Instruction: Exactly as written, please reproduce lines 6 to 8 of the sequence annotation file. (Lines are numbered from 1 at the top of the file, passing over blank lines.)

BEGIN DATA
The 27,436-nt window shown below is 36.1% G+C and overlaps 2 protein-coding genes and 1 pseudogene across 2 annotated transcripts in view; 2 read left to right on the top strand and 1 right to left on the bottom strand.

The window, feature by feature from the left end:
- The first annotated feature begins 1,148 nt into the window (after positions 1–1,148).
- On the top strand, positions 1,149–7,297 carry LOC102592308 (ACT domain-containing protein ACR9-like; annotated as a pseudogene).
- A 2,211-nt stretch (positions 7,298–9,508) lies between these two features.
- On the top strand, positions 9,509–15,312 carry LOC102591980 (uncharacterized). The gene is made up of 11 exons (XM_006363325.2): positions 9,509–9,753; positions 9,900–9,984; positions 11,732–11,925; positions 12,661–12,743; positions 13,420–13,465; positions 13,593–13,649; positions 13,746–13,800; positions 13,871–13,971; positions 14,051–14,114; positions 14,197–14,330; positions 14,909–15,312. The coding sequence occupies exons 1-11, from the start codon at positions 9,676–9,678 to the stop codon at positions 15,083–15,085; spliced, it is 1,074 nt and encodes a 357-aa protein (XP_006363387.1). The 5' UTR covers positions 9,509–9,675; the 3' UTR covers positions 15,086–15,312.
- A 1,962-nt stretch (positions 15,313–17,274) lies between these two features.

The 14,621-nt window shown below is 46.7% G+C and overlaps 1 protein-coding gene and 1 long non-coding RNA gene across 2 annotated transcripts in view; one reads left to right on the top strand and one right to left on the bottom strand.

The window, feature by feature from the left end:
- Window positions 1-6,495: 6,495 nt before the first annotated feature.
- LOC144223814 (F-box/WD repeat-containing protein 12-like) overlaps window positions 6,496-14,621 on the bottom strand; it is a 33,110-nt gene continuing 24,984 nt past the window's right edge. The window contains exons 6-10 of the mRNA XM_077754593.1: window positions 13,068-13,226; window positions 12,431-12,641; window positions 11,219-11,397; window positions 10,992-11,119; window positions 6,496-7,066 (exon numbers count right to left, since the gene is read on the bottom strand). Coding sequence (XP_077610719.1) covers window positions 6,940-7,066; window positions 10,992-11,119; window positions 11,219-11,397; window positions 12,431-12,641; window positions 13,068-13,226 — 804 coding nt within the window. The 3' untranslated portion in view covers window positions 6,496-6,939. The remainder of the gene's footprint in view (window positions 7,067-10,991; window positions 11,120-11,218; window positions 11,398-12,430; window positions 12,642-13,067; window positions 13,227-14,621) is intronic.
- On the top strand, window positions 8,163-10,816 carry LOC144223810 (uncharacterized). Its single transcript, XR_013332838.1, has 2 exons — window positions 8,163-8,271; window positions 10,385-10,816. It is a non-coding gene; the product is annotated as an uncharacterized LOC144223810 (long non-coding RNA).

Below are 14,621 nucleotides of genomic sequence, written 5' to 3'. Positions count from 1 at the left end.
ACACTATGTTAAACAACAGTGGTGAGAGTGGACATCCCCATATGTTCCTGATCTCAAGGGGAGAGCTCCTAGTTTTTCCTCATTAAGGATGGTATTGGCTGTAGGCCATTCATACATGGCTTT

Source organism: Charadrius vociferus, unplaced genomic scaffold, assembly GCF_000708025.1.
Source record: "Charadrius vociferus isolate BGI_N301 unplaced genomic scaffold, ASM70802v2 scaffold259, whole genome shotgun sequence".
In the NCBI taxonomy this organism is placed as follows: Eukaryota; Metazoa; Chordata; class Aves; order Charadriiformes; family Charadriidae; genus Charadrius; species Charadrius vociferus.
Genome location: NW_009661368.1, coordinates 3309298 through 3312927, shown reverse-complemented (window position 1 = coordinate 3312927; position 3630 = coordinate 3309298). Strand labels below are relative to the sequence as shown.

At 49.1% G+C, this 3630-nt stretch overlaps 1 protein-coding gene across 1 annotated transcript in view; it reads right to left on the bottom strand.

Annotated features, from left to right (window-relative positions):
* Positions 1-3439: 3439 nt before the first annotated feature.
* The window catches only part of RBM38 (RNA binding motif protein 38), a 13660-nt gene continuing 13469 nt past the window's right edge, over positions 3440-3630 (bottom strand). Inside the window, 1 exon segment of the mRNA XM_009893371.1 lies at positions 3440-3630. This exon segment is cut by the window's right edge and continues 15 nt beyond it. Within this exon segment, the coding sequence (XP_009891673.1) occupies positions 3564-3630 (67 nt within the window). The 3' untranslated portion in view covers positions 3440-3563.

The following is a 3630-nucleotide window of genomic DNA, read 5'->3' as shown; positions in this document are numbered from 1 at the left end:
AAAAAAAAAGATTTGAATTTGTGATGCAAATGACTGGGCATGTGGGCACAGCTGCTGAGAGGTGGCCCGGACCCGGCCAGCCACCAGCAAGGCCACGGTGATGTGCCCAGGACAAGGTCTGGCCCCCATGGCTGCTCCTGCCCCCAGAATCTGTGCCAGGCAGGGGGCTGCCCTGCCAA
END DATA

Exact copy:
- On the top strand, positions 9,509–15,312 carry LOC102591980 (uncharacterized). The gene is made up of 11 exons (XM_006363325.2): positions 9,509–9,753; positions 9,900–9,984; positions 11,732–11,925; positions 12,661–12,743; positions 13,420–13,465; positions 13,593–13,649; positions 13,746–13,800; positions 13,871–13,971; positions 14,051–14,114; positions 14,197–14,330; positions 14,909–15,312. The coding sequence occupies exons 1-11, from the start codon at positions 9,676–9,678 to the stop codon at positions 15,083–15,085; spliced, it is 1,074 nt and encodes a 357-aa protein (XP_006363387.1). The 5' UTR covers positions 9,509–9,675; the 3' UTR covers positions 15,086–15,312.
- A 1,962-nt stretch (positions 15,313–17,274) lies between these two features.

The 14,621-nt window shown below is 46.7% G+C and overlaps 1 protein-coding gene and 1 long non-coding RNA gene across 2 annotated transcripts in view; one reads left to right on the top strand and one right to left on the bottom strand.